Step One: Selection and Definition of a Problem
A scientific inquiry originates from a problem or a question in need of a solution. In order to be subject to scientific investigation, a question must have one essential characteristic: it must be possible to formulate it in such a way that observation or experimentation in the natural world can provide an answer.
Once a problem has been identified, the next consideration is to formulate a hypothesis that provides a tentative explanation of the problem. Hypothesis is a prediction of what an outcome might be with the presence of certain conditions. In developing a hypothesis, the researcher needs to conduct a review of literature.
Hypothesis is a tentative statement of the outcome regarding the relationship between an Independent and Dependent variable.
Directional Hypothesis is a statement that declares the outcome in the presence of an independent variable. For example, if a researcher is interested in studying the effect of a review session on studentsí performance on an exam, the IV would be the review session. One group will be given the IV (review session) and the other group will not receive the IV. The researcher then administers the exam to both groups and analyzes the exam results to determine whether there was a difference in the performance of the two groups. The exam is the DV.
Null Hypothesis is a statement that declares that there will not be any difference on the DV in light of the presence of one group receiving an IV. The Null Hypothesis is also a statistical analysis that is carried out during the statistical analysis of the data.
The hypothesis is generated through inductive and deductive logic and is always explored through a search of the literature.
The IV is the variable that is of interest to the researcher in terms of having an effect on the DV. The IV can be manipulated as is the case in experimental studies or the IV has already occurred as is in the case of causal comparative studies. In both types of studies the researcher is exploring a causal relationship between the IV and DV.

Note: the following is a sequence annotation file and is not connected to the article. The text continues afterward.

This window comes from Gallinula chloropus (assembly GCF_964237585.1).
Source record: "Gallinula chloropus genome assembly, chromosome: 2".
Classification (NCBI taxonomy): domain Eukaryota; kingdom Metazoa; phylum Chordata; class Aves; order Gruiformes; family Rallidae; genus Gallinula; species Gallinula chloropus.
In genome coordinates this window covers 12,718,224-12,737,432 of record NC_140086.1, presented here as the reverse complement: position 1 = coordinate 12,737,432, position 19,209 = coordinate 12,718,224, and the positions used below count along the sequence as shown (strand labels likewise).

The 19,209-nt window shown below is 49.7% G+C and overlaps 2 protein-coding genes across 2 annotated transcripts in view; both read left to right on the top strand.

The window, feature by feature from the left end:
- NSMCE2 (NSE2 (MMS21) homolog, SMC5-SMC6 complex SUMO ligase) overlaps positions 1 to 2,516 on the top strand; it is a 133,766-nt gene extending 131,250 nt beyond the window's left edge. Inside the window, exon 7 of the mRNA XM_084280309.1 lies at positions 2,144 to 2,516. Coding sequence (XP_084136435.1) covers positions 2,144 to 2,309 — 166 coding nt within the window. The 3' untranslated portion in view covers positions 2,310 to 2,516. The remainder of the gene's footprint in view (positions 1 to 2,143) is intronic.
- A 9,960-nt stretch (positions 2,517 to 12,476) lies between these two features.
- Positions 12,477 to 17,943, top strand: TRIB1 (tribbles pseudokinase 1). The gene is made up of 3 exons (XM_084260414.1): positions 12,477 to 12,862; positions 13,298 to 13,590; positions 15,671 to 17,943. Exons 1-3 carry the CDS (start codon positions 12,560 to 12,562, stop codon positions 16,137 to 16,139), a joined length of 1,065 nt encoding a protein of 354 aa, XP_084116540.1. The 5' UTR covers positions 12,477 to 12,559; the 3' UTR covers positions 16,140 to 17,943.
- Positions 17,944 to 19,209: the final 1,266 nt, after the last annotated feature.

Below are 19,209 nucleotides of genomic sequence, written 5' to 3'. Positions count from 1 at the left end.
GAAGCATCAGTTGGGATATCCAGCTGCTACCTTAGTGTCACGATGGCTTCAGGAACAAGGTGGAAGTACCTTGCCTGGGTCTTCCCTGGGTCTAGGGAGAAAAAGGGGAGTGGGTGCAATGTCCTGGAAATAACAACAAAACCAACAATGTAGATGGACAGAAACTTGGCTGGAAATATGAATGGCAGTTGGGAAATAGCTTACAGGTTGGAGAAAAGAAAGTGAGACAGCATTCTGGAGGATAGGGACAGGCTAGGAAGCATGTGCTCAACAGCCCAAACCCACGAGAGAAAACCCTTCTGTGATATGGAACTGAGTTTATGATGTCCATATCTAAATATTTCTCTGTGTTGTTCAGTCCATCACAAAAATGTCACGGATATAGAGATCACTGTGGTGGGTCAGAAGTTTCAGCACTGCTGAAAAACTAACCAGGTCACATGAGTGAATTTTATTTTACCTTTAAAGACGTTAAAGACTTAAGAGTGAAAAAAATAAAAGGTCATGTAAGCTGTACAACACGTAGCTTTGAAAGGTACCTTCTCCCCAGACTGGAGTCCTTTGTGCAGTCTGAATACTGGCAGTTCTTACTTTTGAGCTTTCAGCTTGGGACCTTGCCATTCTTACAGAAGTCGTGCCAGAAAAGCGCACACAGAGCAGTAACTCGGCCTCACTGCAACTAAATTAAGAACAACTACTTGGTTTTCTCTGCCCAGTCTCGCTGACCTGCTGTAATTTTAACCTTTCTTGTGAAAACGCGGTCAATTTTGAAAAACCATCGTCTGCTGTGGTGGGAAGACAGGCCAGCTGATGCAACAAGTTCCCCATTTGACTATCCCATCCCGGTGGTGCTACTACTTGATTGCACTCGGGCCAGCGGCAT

Examples of Manipulated IV:
∑ Teaching Method
∑ Use of Technology
∑ Types of Feedback
∑ Classroom Arrangement
∑ Types of Assignments
∑ Learning Assistance Activities
Examples of Non Manipulated IV:
∑ Student Involvement in Extracurricular Activities
∑ Family Background
∑ Sibling Order
∑ Geographical Location
The DV is the outcome that the researcher is interested in studying.
Summary: Step one includes problem development, literature review, and hypothesis development.
StepTwo: Execution of Research Procedures.
The hypothesis is tested by collecting data relevant to it through observation, testing, and experimentation. Selection of subjects and selection of measurement instruments are determined.
Obtrusive Data Collection:
∑ Administer a Test for Data Collection
3. Physical Performance
4. Musical Performance
5. Creative Performance
Unobtrusive Data Collection: (readily or natural occurring data)
∑ ACT and SAT Test Scores
Step Three: Analysis of Data
Application of one or more statistical techniques.
Step Four: Drawing and Stating Conclusions. Confirm or reject the hypothesis